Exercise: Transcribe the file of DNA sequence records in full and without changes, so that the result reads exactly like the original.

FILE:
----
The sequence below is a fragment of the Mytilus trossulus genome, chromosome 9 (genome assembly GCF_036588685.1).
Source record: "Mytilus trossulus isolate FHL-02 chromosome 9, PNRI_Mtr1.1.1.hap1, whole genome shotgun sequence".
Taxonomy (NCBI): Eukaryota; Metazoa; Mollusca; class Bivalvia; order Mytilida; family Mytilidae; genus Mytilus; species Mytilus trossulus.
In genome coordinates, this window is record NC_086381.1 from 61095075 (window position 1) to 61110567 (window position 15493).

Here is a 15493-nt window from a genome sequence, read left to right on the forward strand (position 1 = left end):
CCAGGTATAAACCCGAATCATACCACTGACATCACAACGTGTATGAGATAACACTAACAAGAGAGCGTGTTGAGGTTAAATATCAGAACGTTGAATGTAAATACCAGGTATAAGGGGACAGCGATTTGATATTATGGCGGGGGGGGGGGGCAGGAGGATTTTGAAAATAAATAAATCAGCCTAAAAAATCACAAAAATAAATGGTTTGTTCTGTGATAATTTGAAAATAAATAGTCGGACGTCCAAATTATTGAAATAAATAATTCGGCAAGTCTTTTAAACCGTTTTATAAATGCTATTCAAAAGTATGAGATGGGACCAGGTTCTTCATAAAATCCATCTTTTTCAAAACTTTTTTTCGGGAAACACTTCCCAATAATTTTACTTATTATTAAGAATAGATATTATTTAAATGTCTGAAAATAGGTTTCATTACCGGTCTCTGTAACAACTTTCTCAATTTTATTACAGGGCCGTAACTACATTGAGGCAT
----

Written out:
The sequence below is a fragment of the Mytilus trossulus genome, chromosome 9 (genome assembly GCF_036588685.1).
Source record: "Mytilus trossulus isolate FHL-02 chromosome 9, PNRI_Mtr1.1.1.hap1, whole genome shotgun sequence".
Taxonomy (NCBI): Eukaryota; Metazoa; Mollusca; class Bivalvia; order Mytilida; family Mytilidae; genus Mytilus; species Mytilus trossulus.
In genome coordinates, this window is record NC_086381.1 from 61095075 (window position 1) to 61110567 (window position 15493).

Here is a 15493-nt window from a genome sequence, read left to right on the forward strand (position 1 = left end):
CCAGGTATAAACCCGAATCATACCACTGACATCACAACGTGTATGAGATAACACTAACAAGAGAGCGTGTTGAGGTTAAATATCAGAACGTTGAATGTAAATACCAGGTATAAGGGGACAGCGATTTGATATTATGGCGGGGGGGGGGGGCAGGAGGATTTTGAAAATAAATAAATCAGCCTAAAAAATCACAAAAATAAATGGTTTGTTCTGTGATAATTTGAAAATAAATAGTCGGACGTCCAAATTATTGAAATAAATAATTCGGCAAGTCTTTTAAACCGTTTTATAAATGCTATTCAAAAGTATGAGATGGGACCAGGTTCTTCATAAAATCCATCTTTTTCAAAACTTTTTTTCGGGAAACACTTCCCAATAATTTTACTTATTATTAAGAATAGATATTATTTAAATGTCTGAAAATAGGTTTCATTACCGGTCTCTGTAACAACTTTCTCAATTTTATTACAGGGCCGTAACTACATTGAGGCAT